|The cutest logo ever. I have an amazing designer friend.|
Homeschooling for the first time ever. Also, starting a new business (BigLittleBrain, in case you're wondering) that opens in the fall. Also, no "village" to speak of to help raise my child. Oh, and my awesome nanny is leaving and while we are getting another awesome nanny, her hours are essentially my office hours (so good-bye Lush bomb afternoon bubble baths). :(
Send coffee/money/help. SOSOSOSOSOSOSOS!
Anyway, running a bricks-and-mortar SOI/IPP clinic is *nothing* like running an IT corporation from a home office. SO. DIFFERENT. First of all, this one is a partnership between my dear friend and business partner Pepp and I, not a corporation of two directors (at least, not yet); there are tax implications to this difference in set-up, as well as a learning curve in how we bookkeep and do accounting. Secondly, we now have overhead; rent, insurance, equipment, furniture - the initial outlay is so much more costly than what our home office cost to set up. Third, we need to market; we won't get clients unless we advertise or promote through word-of-mouth; in our previous company, Hubbs had such an established reputation that we didn't need to hustle or even set up a website. That's right, folks; my full-stack software guru Hubbs stayed gainfully employed for 12 years in a corporation that didn't even have web presence, period. In this new business, the website was the first thing I set up! The business blog is coming soon.
We aren't quite up and running at the clinic yet, either; our proprietary equipment and software have yet to arrive, and we still need to get that whole insurance and furniture thing sorted out. Our goal is the end of September. *fingers crossed*
I have to tell you, though; this is kind of a dream come true. Being able to exact meaningful change and progress in the lives of people has always been at the heart of my work; being able to make a difference that supports and prepares struggling learners to become lifelong learners? Priceless. It speaks to our hearts as educators, and also to our wonder at how our brains work, particularly as it relates to neuroplasticity.
There have been many studies done in just the last decade, focusing on how the pairing of cognitive work and physical activities helps rewire the brain to learn more effectively. We're not just talking about fourth-grade kiddos, either; we are also talking about undergrad students about to go to university, senior citizens fighting dementia and Alzheimer's, stroke victims who have lost their abilities to communicate, and people with designations like ADHD who simply cannot focus enough to retain information. In a society that is increasingly sedentary and cautious about letting kids play and explore outside in nature, we are only seeing increases in learning difficulties that are the direct result of underdeveloped proprioceptive and vestibular systems. Kids who don't balance well, or who have a hard time figuring out their body positions in space, will also have difficulties tracking words and holding information in their minds. Don't ask me how that works; it just does (or in this case, doesn't). I don't think this is a case of possible correlation, either; I'm guessing that there is a direct causation between stunted physical development and impaired intellectual function.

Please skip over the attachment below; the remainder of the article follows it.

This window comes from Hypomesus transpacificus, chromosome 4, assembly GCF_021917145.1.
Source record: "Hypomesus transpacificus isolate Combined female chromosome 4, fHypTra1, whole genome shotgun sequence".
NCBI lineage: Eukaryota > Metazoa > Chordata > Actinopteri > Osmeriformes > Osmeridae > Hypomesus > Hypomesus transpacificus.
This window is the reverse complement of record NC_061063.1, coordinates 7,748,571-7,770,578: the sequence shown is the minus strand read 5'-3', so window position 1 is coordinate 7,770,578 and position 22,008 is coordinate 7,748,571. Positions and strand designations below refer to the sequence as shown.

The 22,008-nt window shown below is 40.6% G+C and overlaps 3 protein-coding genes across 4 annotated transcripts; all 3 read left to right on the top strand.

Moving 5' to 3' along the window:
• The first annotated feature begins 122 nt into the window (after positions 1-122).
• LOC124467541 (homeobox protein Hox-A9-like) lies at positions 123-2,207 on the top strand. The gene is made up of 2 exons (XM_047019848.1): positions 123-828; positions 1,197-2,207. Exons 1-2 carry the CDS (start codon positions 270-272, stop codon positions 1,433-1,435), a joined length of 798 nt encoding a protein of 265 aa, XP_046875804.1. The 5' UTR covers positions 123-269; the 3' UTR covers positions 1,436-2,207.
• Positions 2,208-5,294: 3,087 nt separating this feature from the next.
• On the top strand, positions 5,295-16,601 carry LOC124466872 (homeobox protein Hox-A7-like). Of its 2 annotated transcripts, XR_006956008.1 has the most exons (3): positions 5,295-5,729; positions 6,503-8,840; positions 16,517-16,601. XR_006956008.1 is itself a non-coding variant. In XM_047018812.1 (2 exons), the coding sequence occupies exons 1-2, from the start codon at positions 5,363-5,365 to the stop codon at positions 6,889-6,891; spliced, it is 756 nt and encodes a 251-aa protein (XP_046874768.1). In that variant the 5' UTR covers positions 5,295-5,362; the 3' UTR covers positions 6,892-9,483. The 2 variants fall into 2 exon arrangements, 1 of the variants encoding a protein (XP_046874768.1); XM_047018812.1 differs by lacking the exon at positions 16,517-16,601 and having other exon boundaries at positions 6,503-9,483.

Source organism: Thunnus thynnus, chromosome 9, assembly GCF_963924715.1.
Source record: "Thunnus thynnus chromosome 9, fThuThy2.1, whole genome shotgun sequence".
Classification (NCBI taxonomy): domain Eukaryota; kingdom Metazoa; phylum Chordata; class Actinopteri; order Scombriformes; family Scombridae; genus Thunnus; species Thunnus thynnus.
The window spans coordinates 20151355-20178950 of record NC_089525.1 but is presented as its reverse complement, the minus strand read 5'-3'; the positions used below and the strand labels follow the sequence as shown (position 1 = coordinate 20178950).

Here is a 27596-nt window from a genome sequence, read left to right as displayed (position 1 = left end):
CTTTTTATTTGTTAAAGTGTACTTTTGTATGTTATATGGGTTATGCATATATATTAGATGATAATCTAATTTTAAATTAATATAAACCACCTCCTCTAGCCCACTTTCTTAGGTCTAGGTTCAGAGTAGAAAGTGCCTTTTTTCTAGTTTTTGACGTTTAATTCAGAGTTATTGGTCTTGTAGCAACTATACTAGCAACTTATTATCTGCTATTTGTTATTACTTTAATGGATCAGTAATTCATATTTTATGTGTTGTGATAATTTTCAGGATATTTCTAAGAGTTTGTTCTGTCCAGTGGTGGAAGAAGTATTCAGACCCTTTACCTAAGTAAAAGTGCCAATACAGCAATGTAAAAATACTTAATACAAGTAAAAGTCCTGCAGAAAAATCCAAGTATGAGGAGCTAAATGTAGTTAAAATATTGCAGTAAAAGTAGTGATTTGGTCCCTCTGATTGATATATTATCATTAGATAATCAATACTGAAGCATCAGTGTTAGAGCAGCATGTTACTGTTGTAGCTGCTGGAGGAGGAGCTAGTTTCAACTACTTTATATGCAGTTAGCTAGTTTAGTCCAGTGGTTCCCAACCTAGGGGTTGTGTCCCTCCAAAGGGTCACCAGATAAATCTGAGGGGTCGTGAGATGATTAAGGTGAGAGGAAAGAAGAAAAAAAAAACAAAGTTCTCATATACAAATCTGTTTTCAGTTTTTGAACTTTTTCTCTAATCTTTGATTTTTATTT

And while it is largely preventable (such as by letting kids play outside and play often, or by encouraging tree climbing and other physical activities that require crossing the mid-line of the body and doing alternating arm/leg movements), I don't think we live in a culture that supports this Finland-esque, outdoor play-is-work model anymore. Instead, (at least where I live), you see kids as young as 3 attending language classes and supplementary Kumon-style learning centres on Saturday mornings. Instead of playing in the dirt, many of our young kids are playing on iPads or completing workbooks all summer long, and a lot of the sensory things that help grow our brains is getting replaced with sensory information that is fairly unidimensional, like a touch screen.
Clearly, I am passionate about this topic. But that's not even the point of my blog.
My point is, I'm super duper excited about BigLittleBrain, and the things that Pepp and I will be doing to help people become better learners. I'm excited for the challenge and to make a positive difference in our world.
But, I am also feeling slightly overwhelmed, because businesses are hard to run and it's not easy to make money when you start with overhead costs and a deficit. I'm also not particularly business savvy, and haven't a clue about how to market or advertise in a way that is effective and authentic. Thank God for my accountant, because tax is a whole other thing that I don't know. Add to that the homeschooling challenge, and I have a feeling that it will be a miracle if I can even blog once a month come September. After all, someone still needs to do laundry and dishes and pay our home bills and clean and feed the family. That's all on me too.
My life is chaotic right now, but it is also wonderful and exciting. I just hope lemon season is finally over ;)